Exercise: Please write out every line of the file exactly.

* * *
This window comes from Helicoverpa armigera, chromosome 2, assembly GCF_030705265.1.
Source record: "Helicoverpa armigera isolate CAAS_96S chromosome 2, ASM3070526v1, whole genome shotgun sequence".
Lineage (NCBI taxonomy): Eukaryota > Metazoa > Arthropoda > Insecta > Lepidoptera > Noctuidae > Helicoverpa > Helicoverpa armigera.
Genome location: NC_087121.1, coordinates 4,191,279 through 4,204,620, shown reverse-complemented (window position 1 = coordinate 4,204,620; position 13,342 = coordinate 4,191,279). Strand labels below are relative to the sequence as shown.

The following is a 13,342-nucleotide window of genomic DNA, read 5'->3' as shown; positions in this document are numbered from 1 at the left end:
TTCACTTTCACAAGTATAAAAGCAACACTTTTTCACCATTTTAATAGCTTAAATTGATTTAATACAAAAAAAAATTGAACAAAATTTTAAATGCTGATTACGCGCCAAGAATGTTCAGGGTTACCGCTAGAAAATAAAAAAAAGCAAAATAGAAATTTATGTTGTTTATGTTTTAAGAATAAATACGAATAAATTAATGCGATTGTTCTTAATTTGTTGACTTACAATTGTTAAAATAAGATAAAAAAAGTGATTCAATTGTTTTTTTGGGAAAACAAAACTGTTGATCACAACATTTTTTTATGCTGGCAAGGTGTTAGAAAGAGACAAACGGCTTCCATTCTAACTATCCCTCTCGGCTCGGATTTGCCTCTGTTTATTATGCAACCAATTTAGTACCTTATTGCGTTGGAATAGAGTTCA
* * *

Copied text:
This window comes from Helicoverpa armigera, chromosome 2, assembly GCF_030705265.1.
Source record: "Helicoverpa armigera isolate CAAS_96S chromosome 2, ASM3070526v1, whole genome shotgun sequence".
Lineage (NCBI taxonomy): Eukaryota > Metazoa > Arthropoda > Insecta > Lepidoptera > Noctuidae > Helicoverpa > Helicoverpa armigera.
Genome location: NC_087121.1, coordinates 4,191,279 through 4,204,620, shown reverse-complemented (window position 1 = coordinate 4,204,620; position 13,342 = coordinate 4,191,279). Strand labels below are relative to the sequence as shown.

The following is a 13,342-nucleotide window of genomic DNA, read 5'->3' as shown; positions in this document are numbered from 1 at the left end:
TTCACTTTCACAAGTATAAAAGCAACACTTTTTCACCATTTTAATAGCTTAAATTGATTTAATACAAAAAAAAATTGAACAAAATTTTAAATGCTGATTACGCGCCAAGAATGTTCAGGGTTACCGCTAGAAAATAAAAAAAAGCAAAATAGAAATTTATGTTGTTTATGTTTTAAGAATAAATACGAATAAATTAATGCGATTGTTCTTAATTTGTTGACTTACAATTGTTAAAATAAGATAAAAAAAGTGATTCAATTGTTTTTTTGGGAAAACAAAACTGTTGATCACAACATTTTTTTATGCTGGCAAGGTGTTAGAAAGAGACAAACGGCTTCCATTCTAACTATCCCTCTCGGCTCGGATTTGCCTCTGTTTATTATGCAACCAATTTAGTACCTTATTGCGTTGGAATAGAGTTCA